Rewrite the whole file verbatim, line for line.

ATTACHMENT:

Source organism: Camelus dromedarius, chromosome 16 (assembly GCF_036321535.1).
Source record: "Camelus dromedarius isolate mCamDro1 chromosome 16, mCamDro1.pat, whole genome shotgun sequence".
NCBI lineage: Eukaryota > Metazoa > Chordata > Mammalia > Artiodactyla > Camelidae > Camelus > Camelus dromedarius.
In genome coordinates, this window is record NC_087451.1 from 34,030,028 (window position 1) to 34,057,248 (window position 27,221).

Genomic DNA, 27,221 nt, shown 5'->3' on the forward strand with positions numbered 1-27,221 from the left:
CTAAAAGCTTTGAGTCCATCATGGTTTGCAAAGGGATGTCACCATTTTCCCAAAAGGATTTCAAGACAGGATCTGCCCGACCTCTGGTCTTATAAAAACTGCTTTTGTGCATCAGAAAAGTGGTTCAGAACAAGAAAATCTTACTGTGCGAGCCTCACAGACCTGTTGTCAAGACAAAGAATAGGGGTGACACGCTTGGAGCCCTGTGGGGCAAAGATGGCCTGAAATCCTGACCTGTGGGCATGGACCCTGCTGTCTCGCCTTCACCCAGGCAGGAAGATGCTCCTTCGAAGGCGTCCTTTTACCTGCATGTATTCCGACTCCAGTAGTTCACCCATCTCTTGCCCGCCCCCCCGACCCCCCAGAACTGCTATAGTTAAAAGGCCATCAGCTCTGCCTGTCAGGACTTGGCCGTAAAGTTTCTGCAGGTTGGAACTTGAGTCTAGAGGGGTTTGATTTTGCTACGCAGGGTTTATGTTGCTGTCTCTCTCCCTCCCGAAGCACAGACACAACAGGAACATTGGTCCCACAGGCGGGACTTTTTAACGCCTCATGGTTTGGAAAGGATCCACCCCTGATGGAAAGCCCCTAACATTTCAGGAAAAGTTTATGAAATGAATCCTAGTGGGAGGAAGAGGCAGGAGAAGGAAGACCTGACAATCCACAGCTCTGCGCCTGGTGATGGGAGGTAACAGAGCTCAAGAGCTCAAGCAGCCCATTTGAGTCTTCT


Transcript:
Source organism: Camelus dromedarius, chromosome 16 (assembly GCF_036321535.1).
Source record: "Camelus dromedarius isolate mCamDro1 chromosome 16, mCamDro1.pat, whole genome shotgun sequence".
NCBI lineage: Eukaryota > Metazoa > Chordata > Mammalia > Artiodactyla > Camelidae > Camelus > Camelus dromedarius.
In genome coordinates, this window is record NC_087451.1 from 34,030,028 (window position 1) to 34,057,248 (window position 27,221).

Genomic DNA, 27,221 nt, shown 5'->3' on the forward strand with positions numbered 1-27,221 from the left:
CTAAAAGCTTTGAGTCCATCATGGTTTGCAAAGGGATGTCACCATTTTCCCAAAAGGATTTCAAGACAGGATCTGCCCGACCTCTGGTCTTATAAAAACTGCTTTTGTGCATCAGAAAAGTGGTTCAGAACAAGAAAATCTTACTGTGCGAGCCTCACAGACCTGTTGTCAAGACAAAGAATAGGGGTGACACGCTTGGAGCCCTGTGGGGCAAAGATGGCCTGAAATCCTGACCTGTGGGCATGGACCCTGCTGTCTCGCCTTCACCCAGGCAGGAAGATGCTCCTTCGAAGGCGTCCTTTTACCTGCATGTATTCCGACTCCAGTAGTTCACCCATCTCTTGCCCGCCCCCCCGACCCCCCAGAACTGCTATAGTTAAAAGGCCATCAGCTCTGCCTGTCAGGACTTGGCCGTAAAGTTTCTGCAGGTTGGAACTTGAGTCTAGAGGGGTTTGATTTTGCTACGCAGGGTTTATGTTGCTGTCTCTCTCCCTCCCGAAGCACAGACACAACAGGAACATTGGTCCCACAGGCGGGACTTTTTAACGCCTCATGGTTTGGAAAGGATCCACCCCTGATGGAAAGCCCCTAACATTTCAGGAAAAGTTTATGAAATGAATCCTAGTGGGAGGAAGAGGCAGGAGAAGGAAGACCTGACAATCCACAGCTCTGCGCCTGGTGATGGGAGGTAACAGAGCTCAAGAGCTCAAGCAGCCCATTTGAGTCTTCT